Effects of vibration frequency and postural changes on human responses to seated whole-body vibration exposure
International Archives of Occupational and Environmental Health
Abstract â€‚The present investigation evaluated the effects of changes in pelvic orientation and vibration frequency on the seated humanâ€™s response to whole-body vibration (WBV). Seat-to-trunk and seat-to-head acceleration transmissibility, peak-to-peak pelvic motion and erector spinae EMG and mean erector spinae EMG was collected across three pelvic orientations (9 anterior pelvic tilt, neutral pelvis, and 9 posterior pelvic tilt) and frequencies ranging from 4.5 to 16â€…Hz. Subjects included 30 healthy males between the ages of 18 and 35. Ensemble averages, two vibration cycles in length, were produced for each subject within each frequencyâ€“pelvic orientation combination. Group ensemble averages within each frequencyâ€“pelvic orientation combination were then compared using ANOVA. Changes in pelvic orientation produced significant differences in acceleration transmissibility, pelvic motion, and erector spinae EMG. At frequencies below 6â€…Hz, acceleration transmissibility at the head and pelvic motion were significantly greater in the posterior pelvic orientation than in the other two. At frequencies above 6â€…Hz, acceleration transmissibility at the head and trunk were significantly greater in the anterior pelvic orientation than in the other two. Peak-to-peak EMG responses were similar across all pelvic orientations at frequencies below 6â€…Hz. However, above 6â€…Hz, the response was significantly greater in the anterior pelvic orientation than in the other two. Thus, vibration frequency and pelvic orientation were shown to have significant interactive effects on the seated humanâ€™s response to WBV. These interactive effects need to be considered when determining appropriate vibration exposure guidelines.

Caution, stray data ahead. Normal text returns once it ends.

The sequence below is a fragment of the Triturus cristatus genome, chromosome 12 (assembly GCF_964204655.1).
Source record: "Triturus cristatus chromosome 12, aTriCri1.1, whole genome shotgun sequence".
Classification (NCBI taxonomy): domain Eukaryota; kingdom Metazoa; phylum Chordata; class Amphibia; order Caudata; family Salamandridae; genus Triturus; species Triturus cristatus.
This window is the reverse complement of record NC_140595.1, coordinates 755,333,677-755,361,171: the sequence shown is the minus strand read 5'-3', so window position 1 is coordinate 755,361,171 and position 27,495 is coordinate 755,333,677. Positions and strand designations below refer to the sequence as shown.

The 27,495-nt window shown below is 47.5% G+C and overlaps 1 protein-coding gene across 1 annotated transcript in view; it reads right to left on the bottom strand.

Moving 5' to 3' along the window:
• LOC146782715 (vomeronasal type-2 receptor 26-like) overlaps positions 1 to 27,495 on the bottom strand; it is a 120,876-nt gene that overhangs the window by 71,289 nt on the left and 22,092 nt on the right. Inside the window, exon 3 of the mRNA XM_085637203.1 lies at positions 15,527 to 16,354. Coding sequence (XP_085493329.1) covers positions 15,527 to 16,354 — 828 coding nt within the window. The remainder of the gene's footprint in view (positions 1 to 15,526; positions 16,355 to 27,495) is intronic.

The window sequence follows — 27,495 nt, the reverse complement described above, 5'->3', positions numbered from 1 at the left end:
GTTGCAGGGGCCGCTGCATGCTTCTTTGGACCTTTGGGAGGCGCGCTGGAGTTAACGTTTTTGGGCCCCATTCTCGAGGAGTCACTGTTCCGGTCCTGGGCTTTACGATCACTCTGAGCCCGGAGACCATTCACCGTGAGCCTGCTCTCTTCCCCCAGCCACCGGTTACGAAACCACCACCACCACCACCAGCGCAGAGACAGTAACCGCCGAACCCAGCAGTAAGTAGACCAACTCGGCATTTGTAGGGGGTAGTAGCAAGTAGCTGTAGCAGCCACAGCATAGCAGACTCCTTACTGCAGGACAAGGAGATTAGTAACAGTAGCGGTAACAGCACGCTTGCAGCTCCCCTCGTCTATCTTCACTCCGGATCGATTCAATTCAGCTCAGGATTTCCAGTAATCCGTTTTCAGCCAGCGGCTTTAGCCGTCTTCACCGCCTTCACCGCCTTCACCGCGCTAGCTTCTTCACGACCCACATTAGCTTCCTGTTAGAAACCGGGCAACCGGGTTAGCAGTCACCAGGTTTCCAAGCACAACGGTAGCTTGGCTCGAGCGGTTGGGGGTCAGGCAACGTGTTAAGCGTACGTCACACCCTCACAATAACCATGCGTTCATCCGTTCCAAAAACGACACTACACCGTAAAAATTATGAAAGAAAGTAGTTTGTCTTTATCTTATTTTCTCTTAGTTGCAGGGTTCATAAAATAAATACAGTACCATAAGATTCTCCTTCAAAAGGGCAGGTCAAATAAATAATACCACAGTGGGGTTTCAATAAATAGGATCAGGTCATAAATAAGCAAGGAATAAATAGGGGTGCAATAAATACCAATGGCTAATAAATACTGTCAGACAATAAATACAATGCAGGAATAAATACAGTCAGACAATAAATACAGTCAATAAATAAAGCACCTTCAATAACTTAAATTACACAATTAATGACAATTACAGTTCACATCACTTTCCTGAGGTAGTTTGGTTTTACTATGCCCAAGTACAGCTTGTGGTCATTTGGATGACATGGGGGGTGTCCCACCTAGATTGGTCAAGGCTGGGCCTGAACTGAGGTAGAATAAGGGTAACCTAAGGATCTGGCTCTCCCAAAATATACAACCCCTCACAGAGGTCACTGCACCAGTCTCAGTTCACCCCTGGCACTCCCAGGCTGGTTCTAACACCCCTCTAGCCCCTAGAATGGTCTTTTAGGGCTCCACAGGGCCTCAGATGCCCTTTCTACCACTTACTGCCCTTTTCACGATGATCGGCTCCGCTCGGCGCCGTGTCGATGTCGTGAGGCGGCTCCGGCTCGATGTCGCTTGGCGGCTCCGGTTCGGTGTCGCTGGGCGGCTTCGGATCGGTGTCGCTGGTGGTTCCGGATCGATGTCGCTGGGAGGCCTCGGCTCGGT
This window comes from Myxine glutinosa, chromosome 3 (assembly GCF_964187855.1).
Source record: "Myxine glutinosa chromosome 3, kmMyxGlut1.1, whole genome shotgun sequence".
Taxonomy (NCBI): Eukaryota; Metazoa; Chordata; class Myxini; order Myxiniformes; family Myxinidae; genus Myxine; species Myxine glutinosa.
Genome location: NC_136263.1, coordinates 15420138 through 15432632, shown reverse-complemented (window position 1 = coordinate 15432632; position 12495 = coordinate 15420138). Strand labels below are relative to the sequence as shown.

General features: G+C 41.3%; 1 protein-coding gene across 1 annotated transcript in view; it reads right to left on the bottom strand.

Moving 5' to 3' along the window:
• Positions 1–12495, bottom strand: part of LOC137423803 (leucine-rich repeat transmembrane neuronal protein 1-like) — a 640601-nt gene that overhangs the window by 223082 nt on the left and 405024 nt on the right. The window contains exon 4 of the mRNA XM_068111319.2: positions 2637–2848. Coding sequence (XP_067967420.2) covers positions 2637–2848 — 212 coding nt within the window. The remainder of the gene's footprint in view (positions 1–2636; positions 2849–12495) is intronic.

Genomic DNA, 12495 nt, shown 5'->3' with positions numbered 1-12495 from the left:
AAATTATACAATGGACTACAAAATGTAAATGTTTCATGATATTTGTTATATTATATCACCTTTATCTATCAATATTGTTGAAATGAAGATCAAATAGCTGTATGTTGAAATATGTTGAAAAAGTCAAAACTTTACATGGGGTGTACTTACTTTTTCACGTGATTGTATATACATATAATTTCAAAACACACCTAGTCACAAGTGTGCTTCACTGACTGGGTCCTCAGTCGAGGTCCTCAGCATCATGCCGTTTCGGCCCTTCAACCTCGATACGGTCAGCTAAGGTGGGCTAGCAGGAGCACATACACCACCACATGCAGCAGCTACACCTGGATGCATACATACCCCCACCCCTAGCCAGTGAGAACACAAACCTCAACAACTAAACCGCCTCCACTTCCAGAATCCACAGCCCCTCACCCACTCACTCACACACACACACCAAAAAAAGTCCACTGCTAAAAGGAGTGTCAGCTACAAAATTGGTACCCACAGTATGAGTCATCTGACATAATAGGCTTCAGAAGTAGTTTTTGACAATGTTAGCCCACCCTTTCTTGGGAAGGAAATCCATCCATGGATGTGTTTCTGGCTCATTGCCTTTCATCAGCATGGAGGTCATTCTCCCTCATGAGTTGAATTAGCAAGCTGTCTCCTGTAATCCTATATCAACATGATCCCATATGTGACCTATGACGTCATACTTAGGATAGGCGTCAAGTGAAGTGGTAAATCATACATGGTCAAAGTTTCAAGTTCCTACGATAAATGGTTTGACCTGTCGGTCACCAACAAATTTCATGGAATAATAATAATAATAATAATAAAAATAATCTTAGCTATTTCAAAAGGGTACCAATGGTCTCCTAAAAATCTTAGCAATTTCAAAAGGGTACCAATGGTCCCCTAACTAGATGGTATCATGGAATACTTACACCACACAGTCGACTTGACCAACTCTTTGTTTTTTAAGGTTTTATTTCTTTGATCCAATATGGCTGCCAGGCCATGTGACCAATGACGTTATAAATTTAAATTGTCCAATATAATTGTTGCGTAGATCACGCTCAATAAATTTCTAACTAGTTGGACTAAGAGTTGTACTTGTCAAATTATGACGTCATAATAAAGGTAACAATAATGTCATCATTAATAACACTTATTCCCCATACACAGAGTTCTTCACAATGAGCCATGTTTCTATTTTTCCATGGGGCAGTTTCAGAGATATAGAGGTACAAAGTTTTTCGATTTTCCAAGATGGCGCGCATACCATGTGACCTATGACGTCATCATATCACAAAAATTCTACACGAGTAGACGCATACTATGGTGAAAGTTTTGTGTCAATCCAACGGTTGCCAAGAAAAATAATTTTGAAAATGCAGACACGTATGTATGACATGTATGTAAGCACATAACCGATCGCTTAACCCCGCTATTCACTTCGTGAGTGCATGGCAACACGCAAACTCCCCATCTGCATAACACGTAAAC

Published Article/Book Citation
The definitive version was published in International Archives of Occupational and Environmental Health, 69:3 (1997) pp.165-179.
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